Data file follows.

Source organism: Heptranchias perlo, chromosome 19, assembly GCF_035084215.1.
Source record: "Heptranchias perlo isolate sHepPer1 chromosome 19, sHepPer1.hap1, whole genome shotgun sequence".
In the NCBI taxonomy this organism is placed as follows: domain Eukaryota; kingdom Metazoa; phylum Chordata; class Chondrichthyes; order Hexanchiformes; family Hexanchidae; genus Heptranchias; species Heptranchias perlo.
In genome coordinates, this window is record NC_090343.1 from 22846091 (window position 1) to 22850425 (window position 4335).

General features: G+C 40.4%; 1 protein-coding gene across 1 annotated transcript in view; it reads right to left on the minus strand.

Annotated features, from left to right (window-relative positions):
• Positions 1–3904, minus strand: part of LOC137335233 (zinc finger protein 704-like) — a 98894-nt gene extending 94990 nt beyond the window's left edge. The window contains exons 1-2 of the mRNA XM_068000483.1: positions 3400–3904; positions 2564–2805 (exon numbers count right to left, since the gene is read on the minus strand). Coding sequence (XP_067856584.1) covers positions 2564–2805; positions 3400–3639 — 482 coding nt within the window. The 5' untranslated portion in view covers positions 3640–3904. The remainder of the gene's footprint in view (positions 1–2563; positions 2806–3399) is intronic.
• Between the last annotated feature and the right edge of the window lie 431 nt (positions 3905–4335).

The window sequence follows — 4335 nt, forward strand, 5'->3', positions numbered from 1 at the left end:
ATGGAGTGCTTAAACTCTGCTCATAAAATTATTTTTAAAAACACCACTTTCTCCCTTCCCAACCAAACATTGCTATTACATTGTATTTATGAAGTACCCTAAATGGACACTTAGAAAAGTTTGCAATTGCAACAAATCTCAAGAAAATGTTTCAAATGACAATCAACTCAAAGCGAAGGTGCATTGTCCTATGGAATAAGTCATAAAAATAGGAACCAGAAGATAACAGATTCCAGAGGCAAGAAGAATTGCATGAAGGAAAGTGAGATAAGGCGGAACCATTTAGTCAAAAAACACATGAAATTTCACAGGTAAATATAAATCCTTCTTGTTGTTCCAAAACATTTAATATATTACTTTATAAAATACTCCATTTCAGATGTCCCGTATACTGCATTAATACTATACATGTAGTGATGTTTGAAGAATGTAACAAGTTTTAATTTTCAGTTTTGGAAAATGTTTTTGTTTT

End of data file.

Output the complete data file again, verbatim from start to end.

Source organism: Heptranchias perlo, chromosome 19, assembly GCF_035084215.1.
Source record: "Heptranchias perlo isolate sHepPer1 chromosome 19, sHepPer1.hap1, whole genome shotgun sequence".
In the NCBI taxonomy this organism is placed as follows: domain Eukaryota; kingdom Metazoa; phylum Chordata; class Chondrichthyes; order Hexanchiformes; family Hexanchidae; genus Heptranchias; species Heptranchias perlo.
In genome coordinates, this window is record NC_090343.1 from 22846091 (window position 1) to 22850425 (window position 4335).

General features: G+C 40.4%; 1 protein-coding gene across 1 annotated transcript in view; it reads right to left on the minus strand.

Annotated features, from left to right (window-relative positions):
• Positions 1–3904, minus strand: part of LOC137335233 (zinc finger protein 704-like) — a 98894-nt gene extending 94990 nt beyond the window's left edge. The window contains exons 1-2 of the mRNA XM_068000483.1: positions 3400–3904; positions 2564–2805 (exon numbers count right to left, since the gene is read on the minus strand). Coding sequence (XP_067856584.1) covers positions 2564–2805; positions 3400–3639 — 482 coding nt within the window. The 5' untranslated portion in view covers positions 3640–3904. The remainder of the gene's footprint in view (positions 1–2563; positions 2806–3399) is intronic.
• Between the last annotated feature and the right edge of the window lie 431 nt (positions 3905–4335).

The window sequence follows — 4335 nt, forward strand, 5'->3', positions numbered from 1 at the left end:
ATGGAGTGCTTAAACTCTGCTCATAAAATTATTTTTAAAAACACCACTTTCTCCCTTCCCAACCAAACATTGCTATTACATTGTATTTATGAAGTACCCTAAATGGACACTTAGAAAAGTTTGCAATTGCAACAAATCTCAAGAAAATGTTTCAAATGACAATCAACTCAAAGCGAAGGTGCATTGTCCTATGGAATAAGTCATAAAAATAGGAACCAGAAGATAACAGATTCCAGAGGCAAGAAGAATTGCATGAAGGAAAGTGAGATAAGGCGGAACCATTTAGTCAAAAAACACATGAAATTTCACAGGTAAATATAAATCCTTCTTGTTGTTCCAAAACATTTAATATATTACTTTATAAAATACTCCATTTCAGATGTCCCGTATACTGCATTAATACTATACATGTAGTGATGTTTGAAGAATGTAACAAGTTTTAATTTTCAGTTTTGGAAAATGTTTTTGTTTT